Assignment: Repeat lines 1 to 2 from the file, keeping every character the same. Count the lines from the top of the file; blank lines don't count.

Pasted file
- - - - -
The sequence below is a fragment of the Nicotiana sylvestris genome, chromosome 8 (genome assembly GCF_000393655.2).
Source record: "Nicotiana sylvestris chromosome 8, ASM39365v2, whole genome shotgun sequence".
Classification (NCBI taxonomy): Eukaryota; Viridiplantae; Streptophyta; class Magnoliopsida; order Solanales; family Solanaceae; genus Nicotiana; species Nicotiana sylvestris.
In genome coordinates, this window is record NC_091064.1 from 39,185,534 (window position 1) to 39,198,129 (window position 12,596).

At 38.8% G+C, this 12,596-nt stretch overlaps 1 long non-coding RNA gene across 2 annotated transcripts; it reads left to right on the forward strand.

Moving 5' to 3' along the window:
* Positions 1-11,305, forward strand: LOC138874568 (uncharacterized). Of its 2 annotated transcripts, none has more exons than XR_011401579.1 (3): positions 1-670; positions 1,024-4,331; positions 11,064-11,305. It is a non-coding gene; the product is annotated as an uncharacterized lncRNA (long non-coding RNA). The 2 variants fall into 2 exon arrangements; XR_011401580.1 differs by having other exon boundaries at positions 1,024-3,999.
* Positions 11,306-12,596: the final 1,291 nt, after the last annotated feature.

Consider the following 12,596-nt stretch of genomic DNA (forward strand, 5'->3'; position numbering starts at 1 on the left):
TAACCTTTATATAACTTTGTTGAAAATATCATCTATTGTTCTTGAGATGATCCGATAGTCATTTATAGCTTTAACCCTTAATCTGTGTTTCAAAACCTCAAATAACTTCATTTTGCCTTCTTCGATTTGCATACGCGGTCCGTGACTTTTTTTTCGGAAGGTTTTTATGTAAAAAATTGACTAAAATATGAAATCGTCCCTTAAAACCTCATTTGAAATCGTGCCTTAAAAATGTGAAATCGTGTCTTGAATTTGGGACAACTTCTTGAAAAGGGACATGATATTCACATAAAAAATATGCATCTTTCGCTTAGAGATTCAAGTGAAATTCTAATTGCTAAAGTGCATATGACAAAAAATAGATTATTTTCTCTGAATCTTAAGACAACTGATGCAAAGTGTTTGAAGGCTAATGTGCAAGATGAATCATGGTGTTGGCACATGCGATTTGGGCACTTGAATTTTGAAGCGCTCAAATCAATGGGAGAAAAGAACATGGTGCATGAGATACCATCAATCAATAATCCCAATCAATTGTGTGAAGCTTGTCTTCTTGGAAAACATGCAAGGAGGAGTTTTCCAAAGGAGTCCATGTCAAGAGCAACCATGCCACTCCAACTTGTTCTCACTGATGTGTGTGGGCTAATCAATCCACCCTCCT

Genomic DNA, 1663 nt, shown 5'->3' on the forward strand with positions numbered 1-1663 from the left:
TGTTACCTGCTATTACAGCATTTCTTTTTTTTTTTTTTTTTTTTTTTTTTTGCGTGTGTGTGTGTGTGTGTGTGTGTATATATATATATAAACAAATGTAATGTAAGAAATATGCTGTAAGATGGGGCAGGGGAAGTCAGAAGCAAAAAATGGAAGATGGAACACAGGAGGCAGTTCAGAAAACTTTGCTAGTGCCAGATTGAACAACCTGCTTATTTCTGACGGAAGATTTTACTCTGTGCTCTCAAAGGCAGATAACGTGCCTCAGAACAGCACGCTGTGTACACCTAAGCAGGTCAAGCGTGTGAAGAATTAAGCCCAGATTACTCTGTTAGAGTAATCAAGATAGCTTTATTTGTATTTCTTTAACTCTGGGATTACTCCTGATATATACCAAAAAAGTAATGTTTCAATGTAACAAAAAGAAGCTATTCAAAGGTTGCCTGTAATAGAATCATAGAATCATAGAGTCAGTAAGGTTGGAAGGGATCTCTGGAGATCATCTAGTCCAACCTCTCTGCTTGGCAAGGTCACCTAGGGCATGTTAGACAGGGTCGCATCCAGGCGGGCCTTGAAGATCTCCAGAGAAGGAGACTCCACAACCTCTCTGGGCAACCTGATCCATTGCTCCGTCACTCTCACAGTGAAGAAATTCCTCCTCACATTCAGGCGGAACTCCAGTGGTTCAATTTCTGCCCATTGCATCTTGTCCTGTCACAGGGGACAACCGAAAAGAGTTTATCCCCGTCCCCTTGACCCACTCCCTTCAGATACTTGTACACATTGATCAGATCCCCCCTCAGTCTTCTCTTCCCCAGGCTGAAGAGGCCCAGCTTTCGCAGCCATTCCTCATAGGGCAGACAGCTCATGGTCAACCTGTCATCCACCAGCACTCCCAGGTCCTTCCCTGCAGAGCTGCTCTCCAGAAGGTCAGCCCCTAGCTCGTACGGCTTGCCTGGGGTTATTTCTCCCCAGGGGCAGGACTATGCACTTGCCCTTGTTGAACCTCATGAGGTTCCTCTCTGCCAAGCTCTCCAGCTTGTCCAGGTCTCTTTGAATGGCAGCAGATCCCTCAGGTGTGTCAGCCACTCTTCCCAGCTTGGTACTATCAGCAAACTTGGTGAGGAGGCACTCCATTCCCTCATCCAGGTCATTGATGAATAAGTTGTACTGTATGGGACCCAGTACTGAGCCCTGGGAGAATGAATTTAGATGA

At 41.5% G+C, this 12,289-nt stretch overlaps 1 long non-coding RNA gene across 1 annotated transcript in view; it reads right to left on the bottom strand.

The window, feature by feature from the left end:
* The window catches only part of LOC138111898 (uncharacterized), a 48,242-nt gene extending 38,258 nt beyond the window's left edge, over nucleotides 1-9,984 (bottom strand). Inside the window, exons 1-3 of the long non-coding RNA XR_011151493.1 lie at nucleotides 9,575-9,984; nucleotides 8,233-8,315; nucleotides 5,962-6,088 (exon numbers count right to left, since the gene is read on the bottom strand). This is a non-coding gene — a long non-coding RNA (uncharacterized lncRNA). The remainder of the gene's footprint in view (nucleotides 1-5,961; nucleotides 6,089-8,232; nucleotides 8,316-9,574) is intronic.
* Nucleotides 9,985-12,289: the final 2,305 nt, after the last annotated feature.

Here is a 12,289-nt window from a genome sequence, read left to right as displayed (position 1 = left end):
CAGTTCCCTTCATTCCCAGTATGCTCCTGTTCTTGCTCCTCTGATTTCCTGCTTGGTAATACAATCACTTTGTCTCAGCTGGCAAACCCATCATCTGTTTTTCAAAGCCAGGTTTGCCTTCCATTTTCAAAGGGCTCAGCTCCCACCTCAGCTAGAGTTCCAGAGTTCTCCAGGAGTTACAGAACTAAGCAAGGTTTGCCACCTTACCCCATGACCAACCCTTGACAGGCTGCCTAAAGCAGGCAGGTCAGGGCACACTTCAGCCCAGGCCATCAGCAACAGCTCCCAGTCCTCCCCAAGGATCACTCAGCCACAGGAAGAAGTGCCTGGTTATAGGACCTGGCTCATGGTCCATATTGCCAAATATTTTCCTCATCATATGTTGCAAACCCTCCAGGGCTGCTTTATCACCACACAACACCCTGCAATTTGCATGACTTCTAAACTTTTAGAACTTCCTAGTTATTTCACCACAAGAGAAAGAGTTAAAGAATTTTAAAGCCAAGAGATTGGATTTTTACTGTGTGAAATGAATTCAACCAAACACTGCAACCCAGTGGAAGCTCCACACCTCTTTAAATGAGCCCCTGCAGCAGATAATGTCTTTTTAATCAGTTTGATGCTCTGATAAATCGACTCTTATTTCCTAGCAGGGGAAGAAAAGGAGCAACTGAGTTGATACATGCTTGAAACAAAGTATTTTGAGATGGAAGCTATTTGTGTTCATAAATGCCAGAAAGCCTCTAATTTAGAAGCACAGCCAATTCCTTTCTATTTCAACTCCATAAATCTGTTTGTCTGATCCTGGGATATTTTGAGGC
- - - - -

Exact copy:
The sequence below is a fragment of the Nicotiana sylvestris genome, chromosome 8 (genome assembly GCF_000393655.2).
Source record: "Nicotiana sylvestris chromosome 8, ASM39365v2, whole genome shotgun sequence".